Trump, nine months into his presidency, has found it harder to get things done than the ease with which he made promises on the campaign trail, making speeches to adoring audiences like Friday's in Washington key to boosting the President's morale. And the audience at the Values Voter Summit, an annual socially conservative conference, didn't fail to deliver.
"We are stopping cold the attacks on Judeo-Christian values," Trump said to applause, before slamming people who don't say "Merry Christmas."
"They don't use the word Christmas because it is not politically correct," Trump said, complaining that department stores will use red and Christmas decorations but say "Happy New Year." "We're saying Merry Christmas again."
The comment drew thunderous applause.
Heated debates over the "War On Christmas" have raged for years, with many on the right complaining that political correctness has made it less acceptable to say Merry Christmas. Trump has seized on these feelings, regularly telling primarily religious audiences that his presidency has made it acceptable to "start saying Merry Christmas again."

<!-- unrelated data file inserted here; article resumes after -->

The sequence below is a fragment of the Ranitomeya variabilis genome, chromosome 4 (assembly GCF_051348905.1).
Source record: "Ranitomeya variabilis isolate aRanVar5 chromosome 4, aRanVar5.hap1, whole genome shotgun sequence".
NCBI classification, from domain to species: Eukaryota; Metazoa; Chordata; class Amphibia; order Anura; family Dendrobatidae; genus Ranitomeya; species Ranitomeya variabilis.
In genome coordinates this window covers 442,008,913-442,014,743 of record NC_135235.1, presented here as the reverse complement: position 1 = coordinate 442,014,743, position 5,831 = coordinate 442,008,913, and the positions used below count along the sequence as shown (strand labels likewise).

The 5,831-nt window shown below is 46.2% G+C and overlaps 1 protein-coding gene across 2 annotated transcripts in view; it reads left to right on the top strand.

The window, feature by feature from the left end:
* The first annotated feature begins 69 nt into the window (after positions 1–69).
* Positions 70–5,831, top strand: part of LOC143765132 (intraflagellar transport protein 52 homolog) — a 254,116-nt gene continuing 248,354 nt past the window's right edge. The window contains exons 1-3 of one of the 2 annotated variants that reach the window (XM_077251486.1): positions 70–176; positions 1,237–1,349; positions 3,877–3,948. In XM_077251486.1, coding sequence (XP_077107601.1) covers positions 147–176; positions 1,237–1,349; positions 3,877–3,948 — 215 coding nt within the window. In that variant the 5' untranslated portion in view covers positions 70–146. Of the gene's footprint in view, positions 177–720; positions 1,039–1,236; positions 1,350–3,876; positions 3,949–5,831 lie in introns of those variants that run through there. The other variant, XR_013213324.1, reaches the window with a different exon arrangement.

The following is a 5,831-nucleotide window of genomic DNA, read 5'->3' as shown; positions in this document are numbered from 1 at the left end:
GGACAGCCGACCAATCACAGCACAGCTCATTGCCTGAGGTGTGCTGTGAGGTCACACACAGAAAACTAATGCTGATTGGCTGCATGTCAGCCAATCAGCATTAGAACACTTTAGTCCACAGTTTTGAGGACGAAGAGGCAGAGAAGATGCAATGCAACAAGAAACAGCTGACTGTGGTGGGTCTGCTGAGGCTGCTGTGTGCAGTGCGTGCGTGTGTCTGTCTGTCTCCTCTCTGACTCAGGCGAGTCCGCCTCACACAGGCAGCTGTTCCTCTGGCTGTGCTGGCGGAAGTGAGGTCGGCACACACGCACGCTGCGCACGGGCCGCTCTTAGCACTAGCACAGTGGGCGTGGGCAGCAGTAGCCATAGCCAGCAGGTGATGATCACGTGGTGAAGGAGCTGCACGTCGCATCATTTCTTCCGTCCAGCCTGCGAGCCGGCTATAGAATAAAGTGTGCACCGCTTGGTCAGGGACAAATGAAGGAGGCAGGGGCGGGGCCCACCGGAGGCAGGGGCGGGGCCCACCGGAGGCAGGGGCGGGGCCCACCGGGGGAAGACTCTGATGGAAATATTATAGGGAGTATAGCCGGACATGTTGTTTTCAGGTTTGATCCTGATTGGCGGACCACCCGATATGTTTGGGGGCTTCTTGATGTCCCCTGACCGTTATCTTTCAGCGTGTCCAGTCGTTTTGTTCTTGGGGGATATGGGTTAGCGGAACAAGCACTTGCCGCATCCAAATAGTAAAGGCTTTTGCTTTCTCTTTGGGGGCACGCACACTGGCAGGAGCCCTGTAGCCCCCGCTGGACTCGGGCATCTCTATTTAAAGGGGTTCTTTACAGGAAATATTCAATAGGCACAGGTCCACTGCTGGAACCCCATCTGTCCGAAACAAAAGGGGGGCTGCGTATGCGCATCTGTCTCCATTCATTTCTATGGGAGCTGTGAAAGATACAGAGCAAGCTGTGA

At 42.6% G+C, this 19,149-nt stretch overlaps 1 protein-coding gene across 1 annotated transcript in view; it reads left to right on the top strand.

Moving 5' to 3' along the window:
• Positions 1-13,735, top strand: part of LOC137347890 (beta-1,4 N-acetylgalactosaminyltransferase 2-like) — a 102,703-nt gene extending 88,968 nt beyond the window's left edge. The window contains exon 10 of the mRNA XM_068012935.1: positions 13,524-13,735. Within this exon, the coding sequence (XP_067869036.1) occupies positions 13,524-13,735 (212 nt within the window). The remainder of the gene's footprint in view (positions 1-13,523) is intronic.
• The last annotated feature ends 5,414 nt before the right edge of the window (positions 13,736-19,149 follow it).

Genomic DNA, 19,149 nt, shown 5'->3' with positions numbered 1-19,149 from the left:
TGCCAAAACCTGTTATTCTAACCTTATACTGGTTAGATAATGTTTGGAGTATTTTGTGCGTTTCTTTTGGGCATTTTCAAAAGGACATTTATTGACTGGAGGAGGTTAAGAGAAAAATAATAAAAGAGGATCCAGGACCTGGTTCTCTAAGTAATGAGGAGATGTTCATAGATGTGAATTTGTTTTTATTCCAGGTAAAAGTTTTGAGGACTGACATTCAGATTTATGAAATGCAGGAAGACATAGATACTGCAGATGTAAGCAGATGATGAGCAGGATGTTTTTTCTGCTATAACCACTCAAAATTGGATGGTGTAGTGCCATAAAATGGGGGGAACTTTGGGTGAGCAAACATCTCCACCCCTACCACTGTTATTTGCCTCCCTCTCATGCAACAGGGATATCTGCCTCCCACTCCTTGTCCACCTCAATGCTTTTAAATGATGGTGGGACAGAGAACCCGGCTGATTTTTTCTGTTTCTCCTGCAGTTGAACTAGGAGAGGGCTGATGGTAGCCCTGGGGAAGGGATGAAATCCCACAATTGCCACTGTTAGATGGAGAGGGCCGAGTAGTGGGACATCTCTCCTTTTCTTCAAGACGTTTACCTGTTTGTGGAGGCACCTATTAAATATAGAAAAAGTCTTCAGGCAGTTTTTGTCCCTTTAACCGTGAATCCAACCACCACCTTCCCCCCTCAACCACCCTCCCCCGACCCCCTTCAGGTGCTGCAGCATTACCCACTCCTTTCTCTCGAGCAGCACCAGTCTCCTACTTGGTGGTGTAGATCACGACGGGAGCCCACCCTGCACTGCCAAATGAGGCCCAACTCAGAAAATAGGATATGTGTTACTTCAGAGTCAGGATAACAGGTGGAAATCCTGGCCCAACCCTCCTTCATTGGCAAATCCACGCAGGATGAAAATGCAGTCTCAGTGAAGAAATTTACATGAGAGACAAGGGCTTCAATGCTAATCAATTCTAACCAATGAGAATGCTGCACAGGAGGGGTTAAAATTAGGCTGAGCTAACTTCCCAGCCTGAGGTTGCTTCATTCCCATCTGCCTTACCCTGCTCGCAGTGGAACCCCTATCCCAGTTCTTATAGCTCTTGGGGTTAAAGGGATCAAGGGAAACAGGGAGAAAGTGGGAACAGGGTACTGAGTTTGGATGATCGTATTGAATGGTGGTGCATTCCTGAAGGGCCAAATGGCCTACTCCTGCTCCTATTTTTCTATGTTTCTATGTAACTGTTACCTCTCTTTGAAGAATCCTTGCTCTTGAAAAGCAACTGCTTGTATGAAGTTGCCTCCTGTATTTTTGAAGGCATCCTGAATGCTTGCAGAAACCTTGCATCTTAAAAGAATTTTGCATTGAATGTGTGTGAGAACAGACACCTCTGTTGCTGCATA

"You go into a department store. When was the last time you saw 'Merry Christmas?' You don't see it anymore," Trump said on the campaign trail. "They want to be politically correct. If I'm president, you will see 'Merry Christmas' in department stores, believe me, believe me."
"America is a nation of believers and together we are strengthened and sustained by the power of prayer," Trump said.
This is not the first time Trump has addressed the group and initially he was not universally well received. Speaking before the group in 2015, Trump got booed when he referred to Sen. Marco Rubio, then a 2016 presidential candidate, a "clown."
Trump, facing difficultly in getting Congress to work with him on a host of issues, has focused more on his political base lately, catering to the conservative voters for vaulted him from reality TV star to President.
The President needled Congress on Friday.
"Congress forgot what their pledges are," he said about health care, faulting them for requiring the Trump administration to take a "different route" on repealing Obamacare.
Most recently, Trump rolled back an Obamacare rule that required employers to provide birth control coverage as part of their health insurances packages. Trump scraped that plan with a new rule that would exempt employers whose religious or moral beliefs conflict with providing contraceptive coverage.
Tony Perkins, president of the Family Research Council, heralded that decision, arguing that it showed Trump is committed to "undoing the anti-faith policies of the previous administration and restoring true religious freedom."